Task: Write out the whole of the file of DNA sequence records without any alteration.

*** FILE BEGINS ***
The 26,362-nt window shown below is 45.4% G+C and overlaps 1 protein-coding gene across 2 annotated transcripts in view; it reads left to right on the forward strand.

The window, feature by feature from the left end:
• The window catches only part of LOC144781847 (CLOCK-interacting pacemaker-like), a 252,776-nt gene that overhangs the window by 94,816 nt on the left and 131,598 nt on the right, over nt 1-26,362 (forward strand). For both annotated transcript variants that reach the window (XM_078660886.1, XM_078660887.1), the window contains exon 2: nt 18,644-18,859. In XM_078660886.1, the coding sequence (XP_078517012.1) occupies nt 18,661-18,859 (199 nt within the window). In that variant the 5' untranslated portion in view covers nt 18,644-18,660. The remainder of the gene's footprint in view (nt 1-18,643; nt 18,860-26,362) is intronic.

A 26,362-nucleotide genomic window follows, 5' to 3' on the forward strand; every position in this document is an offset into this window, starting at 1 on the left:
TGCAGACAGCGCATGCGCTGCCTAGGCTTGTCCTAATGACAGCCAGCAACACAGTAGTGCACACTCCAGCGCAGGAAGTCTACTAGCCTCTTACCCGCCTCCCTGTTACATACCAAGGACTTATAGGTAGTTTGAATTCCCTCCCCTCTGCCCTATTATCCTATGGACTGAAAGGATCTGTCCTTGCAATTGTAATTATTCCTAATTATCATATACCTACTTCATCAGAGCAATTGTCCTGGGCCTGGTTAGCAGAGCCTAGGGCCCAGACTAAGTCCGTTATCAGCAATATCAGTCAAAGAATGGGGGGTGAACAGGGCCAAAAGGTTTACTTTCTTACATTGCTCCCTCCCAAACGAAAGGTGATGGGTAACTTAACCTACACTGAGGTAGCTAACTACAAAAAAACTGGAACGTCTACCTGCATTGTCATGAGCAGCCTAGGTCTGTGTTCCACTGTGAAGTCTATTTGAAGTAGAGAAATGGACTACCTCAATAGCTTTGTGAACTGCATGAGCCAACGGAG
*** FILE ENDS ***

The 26,362-nt window shown below is 45.4% G+C and overlaps 1 protein-coding gene across 2 annotated transcripts in view; it reads left to right on the forward strand.

The window, feature by feature from the left end:
• The window catches only part of LOC144781847 (CLOCK-interacting pacemaker-like), a 252,776-nt gene that overhangs the window by 94,816 nt on the left and 131,598 nt on the right, over nt 1-26,362 (forward strand). For both annotated transcript variants that reach the window (XM_078660886.1, XM_078660887.1), the window contains exon 2: nt 18,644-18,859. In XM_078660886.1, the coding sequence (XP_078517012.1) occupies nt 18,661-18,859 (199 nt within the window). In that variant the 5' untranslated portion in view covers nt 18,644-18,660. The remainder of the gene's footprint in view (nt 1-18,643; nt 18,860-26,362) is intronic.

A 26,362-nucleotide genomic window follows, 5' to 3' on the forward strand; every position in this document is an offset into this window, starting at 1 on the left:
TGCAGACAGCGCATGCGCTGCCTAGGCTTGTCCTAATGACAGCCAGCAACACAGTAGTGCACACTCCAGCGCAGGAAGTCTACTAGCCTCTTACCCGCCTCCCTGTTACATACCAAGGACTTATAGGTAGTTTGAATTCCCTCCCCTCTGCCCTATTATCCTATGGACTGAAAGGATCTGTCCTTGCAATTGTAATTATTCCTAATTATCATATACCTACTTCATCAGAGCAATTGTCCTGGGCCTGGTTAGCAGAGCCTAGGGCCCAGACTAAGTCCGTTATCAGCAATATCAGTCAAAGAATGGGGGGTGAACAGGGCCAAAAGGTTTACTTTCTTACATTGCTCCCTCCCAAACGAAAGGTGATGGGTAACTTAACCTACACTGAGGTAGCTAACTACAAAAAAACTGGAACGTCTACCTGCATTGTCATGAGCAGCCTAGGTCTGTGTTCCACTGTGAAGTCTATTTGAAGTAGAGAAATGGACTACCTCAATAGCTTTGTGAACTGCATGAGCCAACGGAG